It seems likely that Grossman hoped that the change of climate would make Life and Fate acceptable, which is why he made much of the Stalingrad material as conventional as For a Just Cause. He may thus have hoped to smuggle into print a wholly new attitude to the Patriotic War, at a time when, in spite of Stalin’s death, Russian chauvinism was increasingly a feature of the Soviet machine. If so, he was soon undeceived. The Cultural Section of the Central Committee pronounced the novel anti-Soviet (they were right), and the KGB stepped in, confiscating every piece of MS they could get hold of. Suslov, the leading party ideologue, himself wrote to Grossman that the novel could not possibly be published for the next two hundred years, a pronouncement which, among other things, carries echoes of the Fifty Year Rule and the Thousand Year Reich. State machines have an Alice in Wonderland attitude about their own longevity. The Soviet émigré writer Vladimir Voinovich, who managed twenty years after its completion to get a copy to the West, observed that Suslov’s remark was at least a tribute to the novel’s lasting importance.

Grossman was isolated, not arrested. He continued to write, and the short novel, Everything Flows, which he began in 1955, a meditation on the camps, the kulaks, and the fate of Russia generally, was published in the West in 1972. By then, Grossman had been dead for nearly ten years, living at the end alone and in poverty, and uncertain whether his great book had survived and would ever come out. As Robert Chandler observes, the strength of Grossman is that of an insider, who had participated closely in Soviet society and was as familiar with its old-boy network as Tolstoy had been with the Tsarist establishment. Like many Russian Jews, he had been particularly loyal to the regime throughout the war and the purges, and unlike Pasternak and the Mandelstams, he had spoken its language and known it from within. He strikes one, ironically, as a native member of the Nomenklatura, just as Tolstoy was a native of the aristocracy: both have the common touch, in the particular sense of enjoying and celebrating what the Russians call a byt, a way of life natural and dear to them; and both combine this sense of belonging with a penetrating and wholly independent intelligence which, in the end, will not let them belong. It is an interesting question whether Grossman’s growing realisation of the way things were, and his need to record them, derived wholly or in part from the persecution of the Russo-Jewish intelligentsia at the time of the doctors’ plot.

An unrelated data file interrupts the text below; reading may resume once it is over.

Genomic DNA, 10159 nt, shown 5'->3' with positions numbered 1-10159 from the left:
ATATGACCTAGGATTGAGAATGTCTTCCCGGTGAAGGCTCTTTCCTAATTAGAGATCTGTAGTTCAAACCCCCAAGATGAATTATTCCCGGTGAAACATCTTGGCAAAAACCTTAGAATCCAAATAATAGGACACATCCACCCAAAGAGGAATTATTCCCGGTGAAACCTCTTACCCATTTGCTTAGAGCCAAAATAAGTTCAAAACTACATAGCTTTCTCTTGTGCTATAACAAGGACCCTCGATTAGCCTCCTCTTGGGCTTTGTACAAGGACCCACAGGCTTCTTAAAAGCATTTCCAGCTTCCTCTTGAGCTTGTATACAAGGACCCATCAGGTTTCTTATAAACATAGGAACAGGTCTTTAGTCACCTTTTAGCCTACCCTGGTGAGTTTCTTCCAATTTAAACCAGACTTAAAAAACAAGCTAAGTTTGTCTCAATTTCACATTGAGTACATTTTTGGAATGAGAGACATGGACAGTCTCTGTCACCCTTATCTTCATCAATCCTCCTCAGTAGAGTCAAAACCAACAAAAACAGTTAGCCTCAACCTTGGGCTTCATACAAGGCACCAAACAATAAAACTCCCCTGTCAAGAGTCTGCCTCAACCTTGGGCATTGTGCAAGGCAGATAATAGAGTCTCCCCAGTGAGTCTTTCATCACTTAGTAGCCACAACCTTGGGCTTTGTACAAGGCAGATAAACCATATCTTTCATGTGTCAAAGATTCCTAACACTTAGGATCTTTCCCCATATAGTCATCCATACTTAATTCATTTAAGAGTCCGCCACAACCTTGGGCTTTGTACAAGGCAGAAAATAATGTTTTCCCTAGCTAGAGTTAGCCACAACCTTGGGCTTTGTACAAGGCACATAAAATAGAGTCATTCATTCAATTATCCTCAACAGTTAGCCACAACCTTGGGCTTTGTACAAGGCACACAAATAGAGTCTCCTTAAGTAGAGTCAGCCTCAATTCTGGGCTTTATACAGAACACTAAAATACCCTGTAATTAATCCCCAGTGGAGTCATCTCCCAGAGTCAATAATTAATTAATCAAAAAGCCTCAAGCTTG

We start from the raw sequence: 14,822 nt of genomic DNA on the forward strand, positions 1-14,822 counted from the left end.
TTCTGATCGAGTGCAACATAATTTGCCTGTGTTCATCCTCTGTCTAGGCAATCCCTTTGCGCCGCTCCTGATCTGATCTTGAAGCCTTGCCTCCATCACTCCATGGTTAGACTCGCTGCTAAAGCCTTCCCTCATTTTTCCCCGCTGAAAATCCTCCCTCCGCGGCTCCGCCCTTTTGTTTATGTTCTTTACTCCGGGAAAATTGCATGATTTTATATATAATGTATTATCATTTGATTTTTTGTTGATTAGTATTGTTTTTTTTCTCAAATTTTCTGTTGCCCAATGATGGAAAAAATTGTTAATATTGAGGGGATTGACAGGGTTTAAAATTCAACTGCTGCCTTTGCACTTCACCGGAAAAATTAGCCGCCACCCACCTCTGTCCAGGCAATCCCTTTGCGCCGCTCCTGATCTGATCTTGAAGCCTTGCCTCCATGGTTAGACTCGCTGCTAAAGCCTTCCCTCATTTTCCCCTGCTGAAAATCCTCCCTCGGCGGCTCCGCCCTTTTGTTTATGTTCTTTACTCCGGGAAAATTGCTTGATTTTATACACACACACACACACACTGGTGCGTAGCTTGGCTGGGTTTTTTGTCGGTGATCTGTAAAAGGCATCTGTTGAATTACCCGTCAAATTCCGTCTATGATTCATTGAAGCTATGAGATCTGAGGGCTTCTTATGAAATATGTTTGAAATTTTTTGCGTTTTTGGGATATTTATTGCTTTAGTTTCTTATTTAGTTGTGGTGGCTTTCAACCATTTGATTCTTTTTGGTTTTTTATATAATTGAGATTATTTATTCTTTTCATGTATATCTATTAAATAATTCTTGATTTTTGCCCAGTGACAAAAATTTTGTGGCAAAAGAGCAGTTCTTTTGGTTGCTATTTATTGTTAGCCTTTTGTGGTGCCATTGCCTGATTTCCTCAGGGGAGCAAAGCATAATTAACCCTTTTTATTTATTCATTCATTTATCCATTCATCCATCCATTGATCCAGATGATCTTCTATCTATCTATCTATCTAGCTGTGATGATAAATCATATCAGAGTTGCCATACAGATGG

Pushkin’s scribe Pimen, in Boris Godunov, is a recorder of all that goes on in the Russian state, in ‘war and peace’, a phrase that may well have given Tolstoy his title. Grossman’s aim, too, was such a record, sober and accurate, the more so, in a sense, from using the conventional literary form of the time – socialist realism – as Pimen had used the monkish chronicle. In formalistic terms, the falsities, which are also the received conventions, stand to the truths of his narrative as the conventions of an epic or thriller do to the real world it reveals. Thus extended scenes or dialogues, like those between fighter pilots, tank men and other heroic figures, sound all wrong, although in a manner the reader is quite used to. This may reflect the Russian admiration for Kipling’s version of the way professionals talk at their work, although it is obvious that both Kipling’s and Grossman’s characters are talking, not for each other’s benefit, but for the reader. In both cases, this is the falsity produced by the realistic reportage of a good war correspondent.